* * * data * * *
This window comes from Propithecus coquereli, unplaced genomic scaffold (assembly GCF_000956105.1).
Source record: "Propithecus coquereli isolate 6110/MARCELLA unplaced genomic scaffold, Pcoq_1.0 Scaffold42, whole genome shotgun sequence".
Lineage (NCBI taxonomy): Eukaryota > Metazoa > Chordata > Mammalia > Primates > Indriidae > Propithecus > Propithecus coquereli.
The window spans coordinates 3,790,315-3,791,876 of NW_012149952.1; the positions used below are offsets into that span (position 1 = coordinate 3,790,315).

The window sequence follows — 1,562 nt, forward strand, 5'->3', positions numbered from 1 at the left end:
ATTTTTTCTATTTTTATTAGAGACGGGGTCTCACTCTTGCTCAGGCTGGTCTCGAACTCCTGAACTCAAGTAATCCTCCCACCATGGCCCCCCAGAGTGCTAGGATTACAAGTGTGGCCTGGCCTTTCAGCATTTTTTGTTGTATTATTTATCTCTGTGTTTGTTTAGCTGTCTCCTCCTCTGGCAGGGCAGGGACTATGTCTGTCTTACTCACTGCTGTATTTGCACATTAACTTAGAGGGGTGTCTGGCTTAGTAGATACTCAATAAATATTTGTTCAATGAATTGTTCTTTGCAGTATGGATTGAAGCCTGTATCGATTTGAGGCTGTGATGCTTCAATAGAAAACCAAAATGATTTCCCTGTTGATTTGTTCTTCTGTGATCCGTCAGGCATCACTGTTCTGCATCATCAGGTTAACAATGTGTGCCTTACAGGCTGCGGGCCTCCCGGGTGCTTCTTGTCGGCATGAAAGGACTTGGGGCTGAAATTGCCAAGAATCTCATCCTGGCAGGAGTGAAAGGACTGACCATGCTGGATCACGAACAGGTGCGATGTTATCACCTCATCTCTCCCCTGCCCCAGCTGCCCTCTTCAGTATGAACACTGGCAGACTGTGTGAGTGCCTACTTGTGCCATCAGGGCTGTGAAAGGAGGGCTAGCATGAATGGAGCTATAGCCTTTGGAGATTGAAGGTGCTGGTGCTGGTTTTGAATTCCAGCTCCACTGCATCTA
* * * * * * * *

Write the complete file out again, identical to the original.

This window comes from Propithecus coquereli, unplaced genomic scaffold (assembly GCF_000956105.1).
Source record: "Propithecus coquereli isolate 6110/MARCELLA unplaced genomic scaffold, Pcoq_1.0 Scaffold42, whole genome shotgun sequence".
Lineage (NCBI taxonomy): Eukaryota > Metazoa > Chordata > Mammalia > Primates > Indriidae > Propithecus > Propithecus coquereli.
The window spans coordinates 3,790,315-3,791,876 of NW_012149952.1; the positions used below are offsets into that span (position 1 = coordinate 3,790,315).

The window sequence follows — 1,562 nt, forward strand, 5'->3', positions numbered from 1 at the left end:
ATTTTTTCTATTTTTATTAGAGACGGGGTCTCACTCTTGCTCAGGCTGGTCTCGAACTCCTGAACTCAAGTAATCCTCCCACCATGGCCCCCCAGAGTGCTAGGATTACAAGTGTGGCCTGGCCTTTCAGCATTTTTTGTTGTATTATTTATCTCTGTGTTTGTTTAGCTGTCTCCTCCTCTGGCAGGGCAGGGACTATGTCTGTCTTACTCACTGCTGTATTTGCACATTAACTTAGAGGGGTGTCTGGCTTAGTAGATACTCAATAAATATTTGTTCAATGAATTGTTCTTTGCAGTATGGATTGAAGCCTGTATCGATTTGAGGCTGTGATGCTTCAATAGAAAACCAAAATGATTTCCCTGTTGATTTGTTCTTCTGTGATCCGTCAGGCATCACTGTTCTGCATCATCAGGTTAACAATGTGTGCCTTACAGGCTGCGGGCCTCCCGGGTGCTTCTTGTCGGCATGAAAGGACTTGGGGCTGAAATTGCCAAGAATCTCATCCTGGCAGGAGTGAAAGGACTGACCATGCTGGATCACGAACAGGTGCGATGTTATCACCTCATCTCTCCCCTGCCCCAGCTGCCCTCTTCAGTATGAACACTGGCAGACTGTGTGAGTGCCTACTTGTGCCATCAGGGCTGTGAAAGGAGGGCTAGCATGAATGGAGCTATAGCCTTTGGAGATTGAAGGTGCTGGTGCTGGTTTTGAATTCCAGCTCCACTGCATCTA